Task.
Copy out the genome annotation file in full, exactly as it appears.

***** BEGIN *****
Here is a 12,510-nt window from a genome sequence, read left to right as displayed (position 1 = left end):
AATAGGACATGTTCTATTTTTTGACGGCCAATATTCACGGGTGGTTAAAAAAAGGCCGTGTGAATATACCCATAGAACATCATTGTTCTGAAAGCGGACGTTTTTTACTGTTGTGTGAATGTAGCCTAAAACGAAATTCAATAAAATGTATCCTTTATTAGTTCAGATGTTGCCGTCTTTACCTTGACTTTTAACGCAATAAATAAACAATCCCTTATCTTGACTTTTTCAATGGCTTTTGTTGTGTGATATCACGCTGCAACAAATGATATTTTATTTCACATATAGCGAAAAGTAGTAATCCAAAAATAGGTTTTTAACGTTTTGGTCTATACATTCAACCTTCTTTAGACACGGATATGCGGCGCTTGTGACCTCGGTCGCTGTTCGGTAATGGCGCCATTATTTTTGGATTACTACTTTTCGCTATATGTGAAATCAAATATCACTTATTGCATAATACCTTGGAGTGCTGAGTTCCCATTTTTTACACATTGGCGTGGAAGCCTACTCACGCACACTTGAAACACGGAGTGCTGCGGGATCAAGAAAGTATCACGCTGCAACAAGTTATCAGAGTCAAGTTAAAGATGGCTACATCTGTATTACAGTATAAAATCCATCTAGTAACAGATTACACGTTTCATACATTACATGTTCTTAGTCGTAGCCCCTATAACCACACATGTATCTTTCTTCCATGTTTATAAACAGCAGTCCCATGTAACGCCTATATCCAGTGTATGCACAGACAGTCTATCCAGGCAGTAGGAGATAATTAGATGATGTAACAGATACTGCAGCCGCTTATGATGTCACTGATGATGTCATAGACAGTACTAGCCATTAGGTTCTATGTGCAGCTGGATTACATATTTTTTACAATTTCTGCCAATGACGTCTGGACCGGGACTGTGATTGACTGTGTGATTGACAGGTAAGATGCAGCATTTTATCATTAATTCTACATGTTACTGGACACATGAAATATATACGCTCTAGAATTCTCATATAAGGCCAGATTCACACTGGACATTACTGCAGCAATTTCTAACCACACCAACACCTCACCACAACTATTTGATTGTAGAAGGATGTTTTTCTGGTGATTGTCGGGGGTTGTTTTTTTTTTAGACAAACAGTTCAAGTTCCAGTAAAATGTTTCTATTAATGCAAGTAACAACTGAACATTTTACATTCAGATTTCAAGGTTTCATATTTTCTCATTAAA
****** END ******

Here is a 12,510-nt window from a genome sequence, read left to right as displayed (position 1 = left end):
AATAGGACATGTTCTATTTTTTGACGGCCAATATTCACGGGTGGTTAAAAAAAGGCCGTGTGAATATACCCATAGAACATCATTGTTCTGAAAGCGGACGTTTTTTACTGTTGTGTGAATGTAGCCTAAAACGAAATTCAATAAAATGTATCCTTTATTAGTTCAGATGTTGCCGTCTTTACCTTGACTTTTAACGCAATAAATAAACAATCCCTTATCTTGACTTTTTCAATGGCTTTTGTTGTGTGATATCACGCTGCAACAAATGATATTTTATTTCACATATAGCGAAAAGTAGTAATCCAAAAATAGGTTTTTAACGTTTTGGTCTATACATTCAACCTTCTTTAGACACGGATATGCGGCGCTTGTGACCTCGGTCGCTGTTCGGTAATGGCGCCATTATTTTTGGATTACTACTTTTCGCTATATGTGAAATCAAATATCACTTATTGCATAATACCTTGGAGTGCTGAGTTCCCATTTTTTACACATTGGCGTGGAAGCCTACTCACGCACACTTGAAACACGGAGTGCTGCGGGATCAAGAAAGTATCACGCTGCAACAAGTTATCAGAGTCAAGTTAAAGATGGCTACATCTGTATTACAGTATAAAATCCATCTAGTAACAGATTACACGTTTCATACATTACATGTTCTTAGTCGTAGCCCCTATAACCACACATGTATCTTTCTTCCATGTTTATAAACAGCAGTCCCATGTAACGCCTATATCCAGTGTATGCACAGACAGTCTATCCAGGCAGTAGGAGATAATTAGATGATGTAACAGATACTGCAGCCGCTTATGATGTCACTGATGATGTCATAGACAGTACTAGCCATTAGGTTCTATGTGCAGCTGGATTACATATTTTTTACAATTTCTGCCAATGACGTCTGGACCGGGACTGTGATTGACTGTGTGATTGACAGGTAAGATGCAGCATTTTATCATTAATTCTACATGTTACTGGACACATGAAATATATACGCTCTAGAATTCTCATATAAGGCCAGATTCACACTGGACATTACTGCAGCAATTTCTAACCACACCAACACCTCACCACAACTATTTGATTGTAGAAGGATGTTTTTCTGGTGATTGTCGGGGGTTGTTTTTTTTTTAGACAAACAGTTCAAGTTCCAGTAAAATGTTTCTATTAATGCAAGTAACAACTGAACATTTTACATTCAGATTTCAAGGTTTCATATTTTCTCATTAAA